LONDON (Reuters) - London’s “Square Mile” financial district said it will close some streets to cars to create more space for pedestrians and cyclists so that workers can observe social distancing when the coronavirus lockdown is lifted.
Britain began easing restrictions this week but said people who can work from home should continue to do so, as most financial sector staff have been doing since March.
The financial district is home to the Bank of England, the London Stock Exchange and Lloyd’s of London insurance market, and many of its pavements are too narrow for the 522,000 people who work there to maintain safe social distancing, a report for City of London councillors said.
It proposed widening pavements, and shutting some roads to cars completely or during business hours, which a panel of the City’s councillors approved on Thursday.
“While most people who work in the Square Mile can work from home it is likely that people will begin travelling to work over the coming weeks,” the report said.
“Any meaningful return to the workplace will need to be primarily by walking, cycling and public transport.”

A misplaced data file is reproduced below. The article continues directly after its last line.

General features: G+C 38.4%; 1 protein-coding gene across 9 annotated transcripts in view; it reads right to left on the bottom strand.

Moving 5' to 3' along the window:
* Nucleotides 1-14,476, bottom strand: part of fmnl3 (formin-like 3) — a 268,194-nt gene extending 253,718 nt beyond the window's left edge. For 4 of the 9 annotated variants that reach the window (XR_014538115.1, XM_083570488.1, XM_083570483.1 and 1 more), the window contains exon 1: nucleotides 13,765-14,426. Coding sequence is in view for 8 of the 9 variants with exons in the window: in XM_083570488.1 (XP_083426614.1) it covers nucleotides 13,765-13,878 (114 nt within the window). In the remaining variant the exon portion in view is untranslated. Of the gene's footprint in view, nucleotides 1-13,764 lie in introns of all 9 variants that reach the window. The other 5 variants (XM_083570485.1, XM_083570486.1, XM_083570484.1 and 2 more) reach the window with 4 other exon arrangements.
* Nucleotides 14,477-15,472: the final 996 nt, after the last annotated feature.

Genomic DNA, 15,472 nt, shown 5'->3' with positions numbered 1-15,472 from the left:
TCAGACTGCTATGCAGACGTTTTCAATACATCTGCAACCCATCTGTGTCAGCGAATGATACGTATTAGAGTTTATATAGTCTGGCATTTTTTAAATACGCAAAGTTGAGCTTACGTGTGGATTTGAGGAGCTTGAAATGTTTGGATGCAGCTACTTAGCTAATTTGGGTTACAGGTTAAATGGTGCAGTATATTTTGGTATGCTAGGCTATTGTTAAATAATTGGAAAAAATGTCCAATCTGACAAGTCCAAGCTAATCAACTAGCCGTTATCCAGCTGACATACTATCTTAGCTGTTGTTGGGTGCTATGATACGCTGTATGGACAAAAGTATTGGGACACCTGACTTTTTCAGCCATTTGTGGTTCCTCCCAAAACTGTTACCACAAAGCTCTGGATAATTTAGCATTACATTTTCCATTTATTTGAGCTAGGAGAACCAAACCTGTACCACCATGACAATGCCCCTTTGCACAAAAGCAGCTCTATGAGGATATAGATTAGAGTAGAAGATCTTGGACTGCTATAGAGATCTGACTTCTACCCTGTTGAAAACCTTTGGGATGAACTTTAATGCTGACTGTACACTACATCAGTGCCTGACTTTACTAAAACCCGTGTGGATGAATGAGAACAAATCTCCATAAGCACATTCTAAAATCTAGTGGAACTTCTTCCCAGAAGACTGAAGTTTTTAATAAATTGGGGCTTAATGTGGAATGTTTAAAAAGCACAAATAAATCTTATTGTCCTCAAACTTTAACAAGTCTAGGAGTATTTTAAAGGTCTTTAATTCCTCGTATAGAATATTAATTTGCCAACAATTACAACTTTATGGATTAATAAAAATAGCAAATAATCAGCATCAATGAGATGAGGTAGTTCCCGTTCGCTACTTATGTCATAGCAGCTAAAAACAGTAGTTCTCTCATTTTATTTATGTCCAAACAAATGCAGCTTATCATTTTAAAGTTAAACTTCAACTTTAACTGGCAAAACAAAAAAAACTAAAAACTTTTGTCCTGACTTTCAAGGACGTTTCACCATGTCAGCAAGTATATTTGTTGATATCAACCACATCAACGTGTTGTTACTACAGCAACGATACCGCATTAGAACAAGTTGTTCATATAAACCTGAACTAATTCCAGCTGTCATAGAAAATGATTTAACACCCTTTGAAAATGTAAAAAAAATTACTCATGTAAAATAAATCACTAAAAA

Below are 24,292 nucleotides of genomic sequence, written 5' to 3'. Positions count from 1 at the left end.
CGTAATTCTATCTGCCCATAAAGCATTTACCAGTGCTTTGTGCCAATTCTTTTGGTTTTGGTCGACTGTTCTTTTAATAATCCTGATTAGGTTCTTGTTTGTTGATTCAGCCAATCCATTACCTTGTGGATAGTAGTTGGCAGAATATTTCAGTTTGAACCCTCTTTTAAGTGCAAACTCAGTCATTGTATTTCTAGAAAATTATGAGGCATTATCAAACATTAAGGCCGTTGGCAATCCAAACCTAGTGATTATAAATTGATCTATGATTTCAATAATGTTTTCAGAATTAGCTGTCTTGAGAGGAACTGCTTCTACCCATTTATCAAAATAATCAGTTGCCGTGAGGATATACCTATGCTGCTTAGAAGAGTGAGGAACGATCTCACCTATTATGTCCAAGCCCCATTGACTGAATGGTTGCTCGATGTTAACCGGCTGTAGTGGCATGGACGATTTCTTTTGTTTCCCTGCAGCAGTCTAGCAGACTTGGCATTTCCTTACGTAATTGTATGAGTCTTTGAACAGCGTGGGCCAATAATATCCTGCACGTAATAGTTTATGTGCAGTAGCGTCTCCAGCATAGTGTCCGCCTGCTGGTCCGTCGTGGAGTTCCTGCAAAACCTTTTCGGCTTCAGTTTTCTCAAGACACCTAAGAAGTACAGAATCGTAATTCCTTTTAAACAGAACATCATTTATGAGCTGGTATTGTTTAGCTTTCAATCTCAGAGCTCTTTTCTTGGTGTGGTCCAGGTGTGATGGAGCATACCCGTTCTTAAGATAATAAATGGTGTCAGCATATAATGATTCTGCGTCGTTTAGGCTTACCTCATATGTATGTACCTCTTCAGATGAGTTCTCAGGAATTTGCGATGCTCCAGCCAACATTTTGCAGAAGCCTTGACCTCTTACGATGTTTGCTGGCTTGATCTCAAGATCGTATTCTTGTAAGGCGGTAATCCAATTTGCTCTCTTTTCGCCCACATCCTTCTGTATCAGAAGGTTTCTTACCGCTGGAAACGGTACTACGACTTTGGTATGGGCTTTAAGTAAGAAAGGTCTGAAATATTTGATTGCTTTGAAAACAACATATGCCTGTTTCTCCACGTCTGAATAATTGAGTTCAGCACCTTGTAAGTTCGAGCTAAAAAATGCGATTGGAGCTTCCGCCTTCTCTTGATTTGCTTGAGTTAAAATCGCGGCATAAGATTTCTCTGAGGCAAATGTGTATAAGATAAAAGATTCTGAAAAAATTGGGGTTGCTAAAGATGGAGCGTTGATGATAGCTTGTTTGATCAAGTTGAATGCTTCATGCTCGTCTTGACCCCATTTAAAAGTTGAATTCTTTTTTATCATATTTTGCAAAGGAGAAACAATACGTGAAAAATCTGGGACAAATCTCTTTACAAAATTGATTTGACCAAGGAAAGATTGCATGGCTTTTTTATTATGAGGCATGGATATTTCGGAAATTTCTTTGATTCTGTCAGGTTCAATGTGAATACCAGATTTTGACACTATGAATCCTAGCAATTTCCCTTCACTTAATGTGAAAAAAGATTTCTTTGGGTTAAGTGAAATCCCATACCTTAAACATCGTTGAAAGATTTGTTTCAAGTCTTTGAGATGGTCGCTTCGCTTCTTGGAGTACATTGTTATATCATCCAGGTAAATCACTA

But 74% of commuter journeys to the City are longer than 10km (6 miles), making public transport the only feasible option for many, the report said.
Separately, London’s transport system said it was increasing services over the next week but capacity would be cut to about 15% to maintain social distancing for passengers.
Furthermore, Britain’s Financial Conduct Authority reiterated this week that only a limited number of staff designated “key workers” can go to the office for now.
Bankers said this week that some staff could be working from home for up to a year before they return to the City or Canary Wharf, London’s other financial district.
Reporting by Huw Jones; Editing by Giles Elgood
Our Standards: The Thomson Reuters Trust Principles.